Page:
Abbie gave a brief update; no news from Wordpress folks so Internet Archive is going to propose an IIPC project to possibly get funding for development.


Update from Rachel Frick of CLIR/DLF and chair of DPLA Content & Scope workstream

DPLA not a "thing" but a movement.

6 workstreams: Content & Scope, Audience & Participation, Governance, Legal Issues, Financial/Business Models, Technical Aspects.

Content & Scope team asks questions such as how to leverage existing content for broader use. Aggregated metadata model, eventually harvesting of content (full digital objects). Focus has been on access and discovery rather than preservation. When we talk about preservation, they acknowledge that NDSA is working on this problem-a point for partnership. Don't want to duplicate the work of NDSA. Encouraging/requiring DPLA "content hubs" to be NDSA members (e.g. green/silver/gold partners)? Shared feeling in group that technology is easy; governance and relationships are hard. Leverage network built by NDSA with DPLA. How do you formalize that coordination?

DPLA moving toward 501(3)c non-profit, hiring executive director and a few additional hires.

Listservs are open, wiki is open, all meetings are open and also broadcast.

At last plenary meeting in San Francisco (DPLA West), questions were asked about how to coordinate work groups so that we don't duplicate effort or contradict decisions in other work groups? DPLA hired project manager to coordinate Content & Scope and Technical Aspects --> case studies around users: not only end users, but also cultural heritage organizations and academic libraries, etc. Case studies provide common vision around which to scope effort. Also a vehicle for people to express what they want from the DPLA. One lesson to pass onto NDSA from DPLA experience: case studies --> common vision and what people want.

Joel Wurl: Important to build bridges between these two enterprises, NDSA and DPLA. To bifurcate preservation and access is unnatural. Building integration will be crucial, even if it's not a formal organization outcome.

Rachel Frick: Nothing breaks trust like bad 404 links. What does it take to provide consistency of service? What are the expectations and obligations of hubs that provide data to aggregated metadata services? What are the characteristics of good data hubs? Solid preservation is one of those characteristics.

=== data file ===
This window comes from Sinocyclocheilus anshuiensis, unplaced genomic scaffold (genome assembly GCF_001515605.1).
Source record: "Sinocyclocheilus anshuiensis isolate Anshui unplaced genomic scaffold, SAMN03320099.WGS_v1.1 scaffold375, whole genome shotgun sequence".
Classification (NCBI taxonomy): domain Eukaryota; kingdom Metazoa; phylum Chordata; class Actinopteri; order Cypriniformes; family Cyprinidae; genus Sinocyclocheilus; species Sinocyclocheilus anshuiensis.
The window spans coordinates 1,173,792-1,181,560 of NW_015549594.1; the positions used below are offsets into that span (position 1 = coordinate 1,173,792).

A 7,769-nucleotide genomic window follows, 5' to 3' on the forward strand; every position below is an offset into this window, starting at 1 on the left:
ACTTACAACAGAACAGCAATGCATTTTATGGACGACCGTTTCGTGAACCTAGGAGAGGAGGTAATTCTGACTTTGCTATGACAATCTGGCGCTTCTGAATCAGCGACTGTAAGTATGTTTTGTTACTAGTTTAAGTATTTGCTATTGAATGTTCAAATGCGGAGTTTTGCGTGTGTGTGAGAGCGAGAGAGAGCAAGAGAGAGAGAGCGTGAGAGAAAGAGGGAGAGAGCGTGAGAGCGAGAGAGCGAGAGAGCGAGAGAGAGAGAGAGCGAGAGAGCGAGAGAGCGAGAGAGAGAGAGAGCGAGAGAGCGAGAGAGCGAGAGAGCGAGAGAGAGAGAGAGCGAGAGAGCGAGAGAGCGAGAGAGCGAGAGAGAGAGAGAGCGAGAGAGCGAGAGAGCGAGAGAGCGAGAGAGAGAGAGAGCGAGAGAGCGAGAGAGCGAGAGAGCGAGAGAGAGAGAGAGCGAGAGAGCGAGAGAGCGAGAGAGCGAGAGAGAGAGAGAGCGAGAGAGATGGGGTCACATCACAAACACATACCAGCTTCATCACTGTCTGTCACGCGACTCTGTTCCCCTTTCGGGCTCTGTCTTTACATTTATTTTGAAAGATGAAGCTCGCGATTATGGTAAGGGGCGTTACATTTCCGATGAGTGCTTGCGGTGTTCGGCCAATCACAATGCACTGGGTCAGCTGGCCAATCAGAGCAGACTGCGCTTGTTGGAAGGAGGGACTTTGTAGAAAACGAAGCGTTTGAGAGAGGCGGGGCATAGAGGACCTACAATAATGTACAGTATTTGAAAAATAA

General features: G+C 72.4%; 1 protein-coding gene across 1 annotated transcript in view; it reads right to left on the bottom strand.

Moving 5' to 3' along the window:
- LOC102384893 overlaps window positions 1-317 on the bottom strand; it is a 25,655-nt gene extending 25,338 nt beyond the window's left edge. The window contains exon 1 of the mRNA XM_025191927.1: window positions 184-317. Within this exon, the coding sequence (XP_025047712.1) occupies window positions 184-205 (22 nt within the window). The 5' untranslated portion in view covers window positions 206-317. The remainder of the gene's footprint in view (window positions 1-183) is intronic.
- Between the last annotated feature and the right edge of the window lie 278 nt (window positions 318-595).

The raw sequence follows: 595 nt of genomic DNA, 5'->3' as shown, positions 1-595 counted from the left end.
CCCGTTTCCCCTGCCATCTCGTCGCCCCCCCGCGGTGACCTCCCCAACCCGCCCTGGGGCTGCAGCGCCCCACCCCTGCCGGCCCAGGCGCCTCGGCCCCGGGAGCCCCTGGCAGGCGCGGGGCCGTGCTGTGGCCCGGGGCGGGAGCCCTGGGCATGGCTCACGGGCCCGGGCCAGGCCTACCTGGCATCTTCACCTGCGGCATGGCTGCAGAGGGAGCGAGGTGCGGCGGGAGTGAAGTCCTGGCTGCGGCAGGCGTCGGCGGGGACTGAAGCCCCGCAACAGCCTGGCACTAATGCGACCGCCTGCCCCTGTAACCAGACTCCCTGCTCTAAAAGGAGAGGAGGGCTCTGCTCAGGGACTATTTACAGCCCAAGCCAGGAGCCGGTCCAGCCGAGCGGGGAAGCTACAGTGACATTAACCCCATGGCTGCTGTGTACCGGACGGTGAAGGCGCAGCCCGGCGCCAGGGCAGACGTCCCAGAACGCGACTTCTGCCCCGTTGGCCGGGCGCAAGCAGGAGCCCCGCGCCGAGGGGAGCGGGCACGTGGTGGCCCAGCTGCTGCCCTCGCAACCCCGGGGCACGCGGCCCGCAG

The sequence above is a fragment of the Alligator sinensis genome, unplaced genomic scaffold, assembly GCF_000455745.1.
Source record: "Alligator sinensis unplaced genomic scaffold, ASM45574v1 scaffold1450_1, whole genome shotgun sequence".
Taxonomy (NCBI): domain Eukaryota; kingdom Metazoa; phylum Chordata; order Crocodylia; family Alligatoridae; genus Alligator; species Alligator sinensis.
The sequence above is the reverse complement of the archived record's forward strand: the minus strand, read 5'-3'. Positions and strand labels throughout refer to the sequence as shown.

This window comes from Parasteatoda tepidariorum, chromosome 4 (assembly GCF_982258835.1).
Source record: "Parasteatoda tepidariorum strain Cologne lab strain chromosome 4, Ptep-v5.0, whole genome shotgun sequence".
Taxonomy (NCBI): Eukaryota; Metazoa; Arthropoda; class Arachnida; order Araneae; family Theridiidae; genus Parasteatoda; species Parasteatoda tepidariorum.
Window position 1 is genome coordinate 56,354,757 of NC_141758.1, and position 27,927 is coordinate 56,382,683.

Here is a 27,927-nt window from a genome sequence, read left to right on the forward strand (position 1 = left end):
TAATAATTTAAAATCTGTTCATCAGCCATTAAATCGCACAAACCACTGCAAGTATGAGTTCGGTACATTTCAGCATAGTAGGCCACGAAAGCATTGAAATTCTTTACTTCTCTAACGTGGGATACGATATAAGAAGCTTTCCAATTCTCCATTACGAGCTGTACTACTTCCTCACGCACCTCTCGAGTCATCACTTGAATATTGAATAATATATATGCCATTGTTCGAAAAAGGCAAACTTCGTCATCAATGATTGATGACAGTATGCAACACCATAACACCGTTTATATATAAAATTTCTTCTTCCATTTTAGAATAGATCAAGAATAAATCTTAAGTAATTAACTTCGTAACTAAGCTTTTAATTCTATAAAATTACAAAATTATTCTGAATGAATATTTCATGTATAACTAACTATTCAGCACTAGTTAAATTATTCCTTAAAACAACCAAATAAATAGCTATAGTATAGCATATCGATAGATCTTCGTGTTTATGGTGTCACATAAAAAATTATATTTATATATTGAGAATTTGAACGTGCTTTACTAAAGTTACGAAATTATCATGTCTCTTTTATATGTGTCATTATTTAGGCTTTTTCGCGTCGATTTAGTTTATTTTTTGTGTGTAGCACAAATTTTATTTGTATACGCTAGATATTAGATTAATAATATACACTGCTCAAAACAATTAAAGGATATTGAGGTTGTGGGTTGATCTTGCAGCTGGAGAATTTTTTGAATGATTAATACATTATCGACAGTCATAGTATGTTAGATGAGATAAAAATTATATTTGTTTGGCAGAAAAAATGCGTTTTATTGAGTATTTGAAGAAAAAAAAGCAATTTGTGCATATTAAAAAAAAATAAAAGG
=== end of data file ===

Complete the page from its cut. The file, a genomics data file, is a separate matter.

Updates from content teams
Cultural history content group

Case study: oral traditions and at-risk Native American languages in U.S. Trust and trustworthiness key to access to materials and securing relationships with people who would provide materials: who "owns" access, Native American language. An agenda item for next all-group call.

Government content group

Documents added to wiki, including at-risk statement.

Science, mathematics, technology, and medicine group

Meeting at LC about at-risk science, which will provide good ideas for developing case studies. Blog summary on The Signal.

News content group

Finding time to meet. Nothing new to report.

Arts content group

No report out. We talked briefly about recruiting other museums, arts orgs to join (Smithsonian, maybe?)

Geospatial content group

Nothing to report.

Action Items

Draft scope statement

 *   Nature of collaboration with other NDSA working groups
 *   Content consumer as stakeholder
 *   Case studies as storytelling tools

How NDSA Collaborates with other institutions

 *   Build bridges between NDSA and DPLA

Case Studies

Content teams should continue to draft case studies. Could we have one from each group by end of 2012?

Abbie Grotke | Web Archiving Team Lead | Office of Strategic Initiatives
National Digital Information Infrastructure and Preservation Program | Library of Congress |<>
202-707-2833 | [log in to unmask]<mailto:[log in to unmask]> | @agrotke